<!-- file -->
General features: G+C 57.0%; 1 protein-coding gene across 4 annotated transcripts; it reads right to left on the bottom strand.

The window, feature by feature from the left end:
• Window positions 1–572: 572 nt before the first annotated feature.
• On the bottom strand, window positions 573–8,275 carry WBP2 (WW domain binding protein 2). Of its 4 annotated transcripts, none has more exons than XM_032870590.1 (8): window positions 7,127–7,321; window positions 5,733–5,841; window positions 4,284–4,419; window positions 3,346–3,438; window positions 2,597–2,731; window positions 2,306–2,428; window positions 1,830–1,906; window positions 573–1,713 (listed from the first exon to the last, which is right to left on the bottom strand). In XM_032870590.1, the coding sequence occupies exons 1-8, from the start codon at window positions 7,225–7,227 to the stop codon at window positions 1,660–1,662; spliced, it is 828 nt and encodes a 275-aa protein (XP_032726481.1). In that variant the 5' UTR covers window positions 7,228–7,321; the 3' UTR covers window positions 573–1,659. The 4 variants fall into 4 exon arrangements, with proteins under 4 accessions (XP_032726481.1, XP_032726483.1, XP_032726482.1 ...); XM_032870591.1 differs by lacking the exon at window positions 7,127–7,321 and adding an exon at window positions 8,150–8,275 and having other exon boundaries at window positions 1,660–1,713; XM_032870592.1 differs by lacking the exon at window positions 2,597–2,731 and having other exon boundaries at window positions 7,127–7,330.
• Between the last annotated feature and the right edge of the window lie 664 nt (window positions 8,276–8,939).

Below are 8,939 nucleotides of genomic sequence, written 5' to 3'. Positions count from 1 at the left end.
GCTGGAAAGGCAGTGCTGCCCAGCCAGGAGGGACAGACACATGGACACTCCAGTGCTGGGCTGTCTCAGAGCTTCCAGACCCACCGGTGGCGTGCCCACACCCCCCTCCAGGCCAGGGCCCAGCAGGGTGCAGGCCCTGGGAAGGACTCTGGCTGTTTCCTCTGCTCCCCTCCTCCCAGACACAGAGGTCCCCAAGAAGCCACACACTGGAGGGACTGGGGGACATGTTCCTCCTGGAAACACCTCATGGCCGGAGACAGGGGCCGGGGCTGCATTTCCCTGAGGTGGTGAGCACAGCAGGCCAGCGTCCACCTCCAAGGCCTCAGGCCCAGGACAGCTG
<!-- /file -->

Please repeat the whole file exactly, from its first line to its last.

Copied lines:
General features: G+C 57.0%; 1 protein-coding gene across 4 annotated transcripts; it reads right to left on the bottom strand.

The window, feature by feature from the left end:
• Window positions 1–572: 572 nt before the first annotated feature.
• On the bottom strand, window positions 573–8,275 carry WBP2 (WW domain binding protein 2). Of its 4 annotated transcripts, none has more exons than XM_032870590.1 (8): window positions 7,127–7,321; window positions 5,733–5,841; window positions 4,284–4,419; window positions 3,346–3,438; window positions 2,597–2,731; window positions 2,306–2,428; window positions 1,830–1,906; window positions 573–1,713 (listed from the first exon to the last, which is right to left on the bottom strand). In XM_032870590.1, the coding sequence occupies exons 1-8, from the start codon at window positions 7,225–7,227 to the stop codon at window positions 1,660–1,662; spliced, it is 828 nt and encodes a 275-aa protein (XP_032726481.1). In that variant the 5' UTR covers window positions 7,228–7,321; the 3' UTR covers window positions 573–1,659. The 4 variants fall into 4 exon arrangements, with proteins under 4 accessions (XP_032726481.1, XP_032726483.1, XP_032726482.1 ...); XM_032870591.1 differs by lacking the exon at window positions 7,127–7,321 and adding an exon at window positions 8,150–8,275 and having other exon boundaries at window positions 1,660–1,713; XM_032870592.1 differs by lacking the exon at window positions 2,597–2,731 and having other exon boundaries at window positions 7,127–7,330.
• Between the last annotated feature and the right edge of the window lie 664 nt (window positions 8,276–8,939).

Below are 8,939 nucleotides of genomic sequence, written 5' to 3'. Positions count from 1 at the left end.
GCTGGAAAGGCAGTGCTGCCCAGCCAGGAGGGACAGACACATGGACACTCCAGTGCTGGGCTGTCTCAGAGCTTCCAGACCCACCGGTGGCGTGCCCACACCCCCCTCCAGGCCAGGGCCCAGCAGGGTGCAGGCCCTGGGAAGGACTCTGGCTGTTTCCTCTGCTCCCCTCCTCCCAGACACAGAGGTCCCCAAGAAGCCACACACTGGAGGGACTGGGGGACATGTTCCTCCTGGAAACACCTCATGGCCGGAGACAGGGGCCGGGGCTGCATTTCCCTGAGGTGGTGAGCACAGCAGGCCAGCGTCCACCTCCAAGGCCTCAGGCCCAGGACAGCTG